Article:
With the country's persistent shortage of N95 face masks, health care providers are looking for ways to clean and treat the masks to reuse them and protect doctors and nurses who are most at risk from COVID-19.
Duke University believes to have found a solution that uses vaporized hydrogen peroxide to decontaminate the masks.
The process uses special equipment to vaporize hydrogen peroxide, which can then infuse all layers of the mask to kill germs (including viruses) without degrading the mask material.
"This is a decontamination technology and method that we have been using in our biocontainment laboratory for years," said Scott Alderman, deputy director of the Duke Regional Biocontainment Laboratory, in a statement.
According to Matthew Stiegel, director of Duke's Department of Occupational Safety and Environmental Security, the university has proven to be effective and will use the technology in all three hospitals.
Ideally, hospitals could use fresh masks and would not have to try to decontaminate their masks, but these are not ideal times.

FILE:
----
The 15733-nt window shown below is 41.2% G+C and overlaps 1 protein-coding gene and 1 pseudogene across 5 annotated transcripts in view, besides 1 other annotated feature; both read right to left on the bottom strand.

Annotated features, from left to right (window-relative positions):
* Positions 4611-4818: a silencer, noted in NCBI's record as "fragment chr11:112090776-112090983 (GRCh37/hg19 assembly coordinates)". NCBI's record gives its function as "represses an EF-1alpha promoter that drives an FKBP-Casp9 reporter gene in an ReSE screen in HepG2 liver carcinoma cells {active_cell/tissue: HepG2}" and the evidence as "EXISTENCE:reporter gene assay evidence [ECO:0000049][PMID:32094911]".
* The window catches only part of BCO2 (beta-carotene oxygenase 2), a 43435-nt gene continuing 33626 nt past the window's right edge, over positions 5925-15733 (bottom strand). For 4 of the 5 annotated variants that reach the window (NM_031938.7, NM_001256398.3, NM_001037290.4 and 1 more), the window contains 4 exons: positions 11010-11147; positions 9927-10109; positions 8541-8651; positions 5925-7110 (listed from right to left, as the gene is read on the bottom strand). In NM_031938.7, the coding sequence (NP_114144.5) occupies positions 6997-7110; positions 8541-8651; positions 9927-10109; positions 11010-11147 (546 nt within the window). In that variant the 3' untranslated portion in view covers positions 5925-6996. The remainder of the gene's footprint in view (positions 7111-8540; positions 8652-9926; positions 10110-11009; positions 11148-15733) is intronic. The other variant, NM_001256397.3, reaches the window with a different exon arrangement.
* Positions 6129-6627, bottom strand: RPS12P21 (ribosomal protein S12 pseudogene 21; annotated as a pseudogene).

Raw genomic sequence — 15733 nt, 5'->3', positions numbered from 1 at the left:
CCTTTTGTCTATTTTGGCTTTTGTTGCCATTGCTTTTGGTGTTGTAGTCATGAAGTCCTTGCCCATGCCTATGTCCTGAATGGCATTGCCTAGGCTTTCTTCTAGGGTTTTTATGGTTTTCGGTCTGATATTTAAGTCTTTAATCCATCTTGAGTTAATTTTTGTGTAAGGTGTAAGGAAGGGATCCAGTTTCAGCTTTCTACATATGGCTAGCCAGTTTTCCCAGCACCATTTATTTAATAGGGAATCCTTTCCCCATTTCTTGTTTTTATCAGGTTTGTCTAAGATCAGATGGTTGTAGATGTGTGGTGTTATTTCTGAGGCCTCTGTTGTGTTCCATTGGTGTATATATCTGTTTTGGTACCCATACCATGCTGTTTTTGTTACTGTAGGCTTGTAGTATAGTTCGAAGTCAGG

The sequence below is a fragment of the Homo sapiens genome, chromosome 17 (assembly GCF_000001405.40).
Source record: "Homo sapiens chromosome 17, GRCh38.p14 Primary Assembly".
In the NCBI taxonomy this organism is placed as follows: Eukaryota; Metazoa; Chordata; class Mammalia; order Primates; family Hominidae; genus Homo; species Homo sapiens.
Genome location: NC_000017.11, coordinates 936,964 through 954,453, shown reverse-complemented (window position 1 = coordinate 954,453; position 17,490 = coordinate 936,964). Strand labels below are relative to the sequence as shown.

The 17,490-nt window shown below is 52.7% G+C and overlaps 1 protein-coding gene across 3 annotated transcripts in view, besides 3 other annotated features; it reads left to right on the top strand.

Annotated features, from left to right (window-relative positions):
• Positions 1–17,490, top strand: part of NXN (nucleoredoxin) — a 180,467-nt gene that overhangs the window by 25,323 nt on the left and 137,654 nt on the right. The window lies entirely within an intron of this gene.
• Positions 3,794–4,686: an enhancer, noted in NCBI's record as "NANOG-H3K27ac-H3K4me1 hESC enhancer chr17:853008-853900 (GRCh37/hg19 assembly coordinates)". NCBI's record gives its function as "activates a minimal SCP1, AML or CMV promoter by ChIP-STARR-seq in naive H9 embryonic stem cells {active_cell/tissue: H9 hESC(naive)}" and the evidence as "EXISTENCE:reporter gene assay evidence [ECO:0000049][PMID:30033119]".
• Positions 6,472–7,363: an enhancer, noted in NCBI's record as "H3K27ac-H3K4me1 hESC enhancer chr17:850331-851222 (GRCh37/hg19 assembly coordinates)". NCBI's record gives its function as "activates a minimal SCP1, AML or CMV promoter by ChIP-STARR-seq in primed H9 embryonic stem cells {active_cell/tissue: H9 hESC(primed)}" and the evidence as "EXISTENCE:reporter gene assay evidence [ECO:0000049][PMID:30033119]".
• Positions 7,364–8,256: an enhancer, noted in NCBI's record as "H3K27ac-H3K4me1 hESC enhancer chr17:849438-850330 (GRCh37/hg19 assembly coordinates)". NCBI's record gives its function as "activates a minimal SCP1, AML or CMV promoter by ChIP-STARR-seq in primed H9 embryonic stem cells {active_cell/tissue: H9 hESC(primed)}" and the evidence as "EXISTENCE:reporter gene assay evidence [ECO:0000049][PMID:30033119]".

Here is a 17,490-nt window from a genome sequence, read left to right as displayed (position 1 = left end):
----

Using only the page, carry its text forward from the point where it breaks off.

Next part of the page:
Duke's decision to use hydrogen peroxide to decontaminate N95 masks is based on published studies conducted in 2016. However, this practice was not widespread as the industry was not exposed to bottlenecks. These previous studies also did not include fit tests – or resizing masks for individual wearers – after cleaning. Duke has now carried out this effectiveness test in the real world, the university said.
"The ability to reuse key N95 masks will improve the ability of hospitals to protect health care workers at the forefront during this critical N95 mask shortage," said Dr. Cameron Wolfe, associate professor of medicine and specialist in infectious diseases.
Monte Brown, MD, vice president of health care at Duke University, said the Duke team is working to publicize the technology and make the protocols widely available. He said that several health systems and many pharmaceutical companies already have the necessary equipment, which is currently used in different ways, and that they could speed up operations to help their local hospitals.
"We could stand in front of our employees and be confident that we are using a proven decontamination method," said Brown. “It has been a proven method for years. This alone will not solve the problem, but if we and other masks can be reused once or twice, it would be a great advantage given the current bottlenecks. "